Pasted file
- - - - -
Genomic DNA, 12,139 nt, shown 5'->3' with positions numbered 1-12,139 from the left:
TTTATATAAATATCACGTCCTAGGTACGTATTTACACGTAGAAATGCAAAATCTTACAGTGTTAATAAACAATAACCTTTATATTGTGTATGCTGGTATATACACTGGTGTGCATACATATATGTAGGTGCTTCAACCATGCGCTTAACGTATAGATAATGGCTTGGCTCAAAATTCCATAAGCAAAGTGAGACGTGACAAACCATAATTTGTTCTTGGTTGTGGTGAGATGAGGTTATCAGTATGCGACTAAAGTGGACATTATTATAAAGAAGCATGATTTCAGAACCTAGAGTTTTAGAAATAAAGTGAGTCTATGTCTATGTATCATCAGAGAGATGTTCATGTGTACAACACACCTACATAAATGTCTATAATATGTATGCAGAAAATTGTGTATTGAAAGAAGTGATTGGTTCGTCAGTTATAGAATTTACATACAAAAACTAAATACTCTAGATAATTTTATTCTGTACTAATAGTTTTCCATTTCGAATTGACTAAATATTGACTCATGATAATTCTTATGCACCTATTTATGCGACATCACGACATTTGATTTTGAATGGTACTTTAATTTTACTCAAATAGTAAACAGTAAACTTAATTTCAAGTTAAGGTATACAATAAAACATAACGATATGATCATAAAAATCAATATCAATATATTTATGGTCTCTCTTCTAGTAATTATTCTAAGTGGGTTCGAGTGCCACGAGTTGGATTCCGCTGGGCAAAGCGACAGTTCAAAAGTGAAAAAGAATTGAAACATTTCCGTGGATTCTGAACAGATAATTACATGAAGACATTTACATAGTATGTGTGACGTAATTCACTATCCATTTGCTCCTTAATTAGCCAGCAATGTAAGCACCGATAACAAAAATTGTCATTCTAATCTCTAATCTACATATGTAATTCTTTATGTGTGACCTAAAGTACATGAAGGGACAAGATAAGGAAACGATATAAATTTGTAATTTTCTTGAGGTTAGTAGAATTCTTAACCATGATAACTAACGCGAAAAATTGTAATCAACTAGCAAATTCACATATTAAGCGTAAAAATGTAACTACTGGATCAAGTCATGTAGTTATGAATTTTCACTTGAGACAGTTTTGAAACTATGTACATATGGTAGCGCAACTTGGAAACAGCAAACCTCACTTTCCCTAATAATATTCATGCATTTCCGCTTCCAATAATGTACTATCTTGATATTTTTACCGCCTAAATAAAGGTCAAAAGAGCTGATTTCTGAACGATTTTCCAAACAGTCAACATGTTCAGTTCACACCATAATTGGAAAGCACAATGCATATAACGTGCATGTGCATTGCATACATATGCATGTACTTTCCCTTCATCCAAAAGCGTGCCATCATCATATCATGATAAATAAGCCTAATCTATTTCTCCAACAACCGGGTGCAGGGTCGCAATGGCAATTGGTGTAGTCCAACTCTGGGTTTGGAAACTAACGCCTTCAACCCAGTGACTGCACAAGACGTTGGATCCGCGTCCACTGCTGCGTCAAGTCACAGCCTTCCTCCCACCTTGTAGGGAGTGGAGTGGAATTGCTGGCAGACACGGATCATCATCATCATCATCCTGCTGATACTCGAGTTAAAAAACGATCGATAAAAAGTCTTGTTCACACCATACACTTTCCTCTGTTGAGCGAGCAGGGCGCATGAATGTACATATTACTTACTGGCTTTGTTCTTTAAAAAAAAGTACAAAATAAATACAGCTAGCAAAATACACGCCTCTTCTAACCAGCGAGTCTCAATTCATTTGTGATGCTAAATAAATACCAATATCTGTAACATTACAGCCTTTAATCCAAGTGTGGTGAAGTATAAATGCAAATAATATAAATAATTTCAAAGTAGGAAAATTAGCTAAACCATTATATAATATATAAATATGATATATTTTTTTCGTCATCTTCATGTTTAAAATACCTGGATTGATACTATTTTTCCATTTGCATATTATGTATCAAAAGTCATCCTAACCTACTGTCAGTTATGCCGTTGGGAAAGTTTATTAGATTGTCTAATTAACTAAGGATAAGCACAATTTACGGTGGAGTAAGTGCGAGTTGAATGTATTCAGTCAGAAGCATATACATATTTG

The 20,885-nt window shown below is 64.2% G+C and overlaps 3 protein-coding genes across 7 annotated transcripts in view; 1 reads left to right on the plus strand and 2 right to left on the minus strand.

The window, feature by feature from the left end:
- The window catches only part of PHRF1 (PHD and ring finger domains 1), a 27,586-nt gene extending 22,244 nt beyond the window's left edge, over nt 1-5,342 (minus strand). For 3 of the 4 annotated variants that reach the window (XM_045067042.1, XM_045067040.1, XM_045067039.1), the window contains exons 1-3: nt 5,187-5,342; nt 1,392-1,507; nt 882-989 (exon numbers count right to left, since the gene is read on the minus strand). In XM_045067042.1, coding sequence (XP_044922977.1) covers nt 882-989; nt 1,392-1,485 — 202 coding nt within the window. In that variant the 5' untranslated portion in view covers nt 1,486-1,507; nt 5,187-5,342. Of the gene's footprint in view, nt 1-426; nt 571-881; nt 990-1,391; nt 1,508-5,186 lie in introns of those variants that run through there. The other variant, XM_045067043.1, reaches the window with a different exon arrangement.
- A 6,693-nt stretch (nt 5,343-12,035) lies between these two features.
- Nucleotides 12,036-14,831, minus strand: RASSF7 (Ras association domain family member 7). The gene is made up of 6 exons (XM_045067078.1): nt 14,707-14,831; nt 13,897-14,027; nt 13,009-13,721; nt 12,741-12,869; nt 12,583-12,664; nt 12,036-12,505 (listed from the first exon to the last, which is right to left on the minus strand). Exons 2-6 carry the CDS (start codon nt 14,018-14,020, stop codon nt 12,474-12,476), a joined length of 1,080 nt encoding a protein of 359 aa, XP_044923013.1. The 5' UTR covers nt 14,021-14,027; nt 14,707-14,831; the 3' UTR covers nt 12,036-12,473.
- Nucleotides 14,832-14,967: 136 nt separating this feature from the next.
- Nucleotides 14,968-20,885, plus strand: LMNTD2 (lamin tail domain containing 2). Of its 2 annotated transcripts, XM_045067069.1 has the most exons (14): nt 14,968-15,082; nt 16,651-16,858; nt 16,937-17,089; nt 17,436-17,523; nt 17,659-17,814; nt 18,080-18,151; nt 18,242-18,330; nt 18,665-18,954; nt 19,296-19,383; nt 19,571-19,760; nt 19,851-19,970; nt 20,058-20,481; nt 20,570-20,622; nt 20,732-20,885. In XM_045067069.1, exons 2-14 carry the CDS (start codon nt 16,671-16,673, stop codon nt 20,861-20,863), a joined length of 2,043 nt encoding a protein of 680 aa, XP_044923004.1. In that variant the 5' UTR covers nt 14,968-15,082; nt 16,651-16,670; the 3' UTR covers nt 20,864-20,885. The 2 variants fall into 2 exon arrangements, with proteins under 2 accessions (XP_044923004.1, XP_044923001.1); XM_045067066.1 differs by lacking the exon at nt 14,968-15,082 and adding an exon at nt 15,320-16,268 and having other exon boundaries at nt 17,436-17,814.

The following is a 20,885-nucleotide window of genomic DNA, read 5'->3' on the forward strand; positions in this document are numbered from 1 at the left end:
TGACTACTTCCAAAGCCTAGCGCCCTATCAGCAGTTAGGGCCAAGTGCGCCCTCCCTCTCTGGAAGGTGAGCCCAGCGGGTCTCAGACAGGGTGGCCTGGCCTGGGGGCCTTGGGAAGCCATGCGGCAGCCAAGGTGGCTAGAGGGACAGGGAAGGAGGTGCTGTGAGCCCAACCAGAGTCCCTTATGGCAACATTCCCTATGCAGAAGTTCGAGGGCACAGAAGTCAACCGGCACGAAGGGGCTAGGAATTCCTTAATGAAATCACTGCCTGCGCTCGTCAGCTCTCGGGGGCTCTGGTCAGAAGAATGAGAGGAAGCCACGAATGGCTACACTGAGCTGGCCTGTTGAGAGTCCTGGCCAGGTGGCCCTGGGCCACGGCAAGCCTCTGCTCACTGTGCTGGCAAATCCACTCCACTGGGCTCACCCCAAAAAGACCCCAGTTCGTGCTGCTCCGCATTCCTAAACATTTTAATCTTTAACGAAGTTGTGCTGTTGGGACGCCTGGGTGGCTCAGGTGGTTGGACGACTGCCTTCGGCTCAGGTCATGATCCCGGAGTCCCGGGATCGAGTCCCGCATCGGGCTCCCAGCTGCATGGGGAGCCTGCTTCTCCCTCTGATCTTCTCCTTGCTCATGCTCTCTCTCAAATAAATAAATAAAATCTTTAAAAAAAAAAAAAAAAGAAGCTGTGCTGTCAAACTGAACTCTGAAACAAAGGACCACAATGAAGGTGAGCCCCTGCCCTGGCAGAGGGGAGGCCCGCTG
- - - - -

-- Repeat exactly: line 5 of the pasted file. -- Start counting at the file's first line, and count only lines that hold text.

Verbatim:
- The window catches only part of PHRF1 (PHD and ring finger domains 1), a 27,586-nt gene extending 22,244 nt beyond the window's left edge, over nt 1-5,342 (minus strand). For 3 of the 4 annotated variants that reach the window (XM_045067042.1, XM_045067040.1, XM_045067039.1), the window contains exons 1-3: nt 5,187-5,342; nt 1,392-1,507; nt 882-989 (exon numbers count right to left, since the gene is read on the minus strand). In XM_045067042.1, coding sequence (XP_044922977.1) covers nt 882-989; nt 1,392-1,485 — 202 coding nt within the window. In that variant the 5' untranslated portion in view covers nt 1,486-1,507; nt 5,187-5,342. Of the gene's footprint in view, nt 1-426; nt 571-881; nt 990-1,391; nt 1,508-5,186 lie in introns of those variants that run through there. The other variant, XM_045067043.1, reaches the window with a different exon arrangement.